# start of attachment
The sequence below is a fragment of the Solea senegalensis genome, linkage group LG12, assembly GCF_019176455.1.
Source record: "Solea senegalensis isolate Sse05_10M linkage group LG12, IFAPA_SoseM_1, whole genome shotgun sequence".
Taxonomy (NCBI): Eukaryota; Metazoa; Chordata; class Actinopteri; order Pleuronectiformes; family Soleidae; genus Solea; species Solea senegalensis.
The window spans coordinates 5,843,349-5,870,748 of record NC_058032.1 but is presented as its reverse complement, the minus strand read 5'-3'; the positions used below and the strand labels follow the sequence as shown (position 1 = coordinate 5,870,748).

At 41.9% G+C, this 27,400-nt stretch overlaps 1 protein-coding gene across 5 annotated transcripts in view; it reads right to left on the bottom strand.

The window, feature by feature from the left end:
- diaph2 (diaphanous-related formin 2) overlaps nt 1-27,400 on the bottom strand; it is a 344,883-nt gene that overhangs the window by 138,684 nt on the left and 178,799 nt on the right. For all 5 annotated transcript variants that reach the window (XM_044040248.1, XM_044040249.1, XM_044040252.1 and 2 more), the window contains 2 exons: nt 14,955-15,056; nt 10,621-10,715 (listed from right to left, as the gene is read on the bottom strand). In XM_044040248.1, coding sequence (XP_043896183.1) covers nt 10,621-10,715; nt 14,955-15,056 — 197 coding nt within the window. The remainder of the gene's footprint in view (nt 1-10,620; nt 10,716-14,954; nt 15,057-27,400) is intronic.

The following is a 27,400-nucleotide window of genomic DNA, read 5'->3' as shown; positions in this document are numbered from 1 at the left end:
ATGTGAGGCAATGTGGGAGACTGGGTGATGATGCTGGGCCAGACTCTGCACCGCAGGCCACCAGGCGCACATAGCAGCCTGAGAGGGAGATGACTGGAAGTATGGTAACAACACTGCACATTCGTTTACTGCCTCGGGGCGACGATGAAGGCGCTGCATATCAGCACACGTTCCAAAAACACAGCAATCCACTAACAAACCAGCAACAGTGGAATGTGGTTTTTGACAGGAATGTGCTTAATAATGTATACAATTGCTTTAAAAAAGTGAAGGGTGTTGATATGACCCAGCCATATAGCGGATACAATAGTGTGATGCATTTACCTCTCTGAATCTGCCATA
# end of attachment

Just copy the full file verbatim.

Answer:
The sequence below is a fragment of the Solea senegalensis genome, linkage group LG12, assembly GCF_019176455.1.
Source record: "Solea senegalensis isolate Sse05_10M linkage group LG12, IFAPA_SoseM_1, whole genome shotgun sequence".
Taxonomy (NCBI): Eukaryota; Metazoa; Chordata; class Actinopteri; order Pleuronectiformes; family Soleidae; genus Solea; species Solea senegalensis.
The window spans coordinates 5,843,349-5,870,748 of record NC_058032.1 but is presented as its reverse complement, the minus strand read 5'-3'; the positions used below and the strand labels follow the sequence as shown (position 1 = coordinate 5,870,748).

At 41.9% G+C, this 27,400-nt stretch overlaps 1 protein-coding gene across 5 annotated transcripts in view; it reads right to left on the bottom strand.

The window, feature by feature from the left end:
- diaph2 (diaphanous-related formin 2) overlaps nt 1-27,400 on the bottom strand; it is a 344,883-nt gene that overhangs the window by 138,684 nt on the left and 178,799 nt on the right. For all 5 annotated transcript variants that reach the window (XM_044040248.1, XM_044040249.1, XM_044040252.1 and 2 more), the window contains 2 exons: nt 14,955-15,056; nt 10,621-10,715 (listed from right to left, as the gene is read on the bottom strand). In XM_044040248.1, coding sequence (XP_043896183.1) covers nt 10,621-10,715; nt 14,955-15,056 — 197 coding nt within the window. The remainder of the gene's footprint in view (nt 1-10,620; nt 10,716-14,954; nt 15,057-27,400) is intronic.

The following is a 27,400-nucleotide window of genomic DNA, read 5'->3' as shown; positions in this document are numbered from 1 at the left end:
ATGTGAGGCAATGTGGGAGACTGGGTGATGATGCTGGGCCAGACTCTGCACCGCAGGCCACCAGGCGCACATAGCAGCCTGAGAGGGAGATGACTGGAAGTATGGTAACAACACTGCACATTCGTTTACTGCCTCGGGGCGACGATGAAGGCGCTGCATATCAGCACACGTTCCAAAAACACAGCAATCCACTAACAAACCAGCAACAGTGGAATGTGGTTTTTGACAGGAATGTGCTTAATAATGTATACAATTGCTTTAAAAAAGTGAAGGGTGTTGATATGACCCAGCCATATAGCGGATACAATAGTGTGATGCATTTACCTCTCTGAATCTGCCATA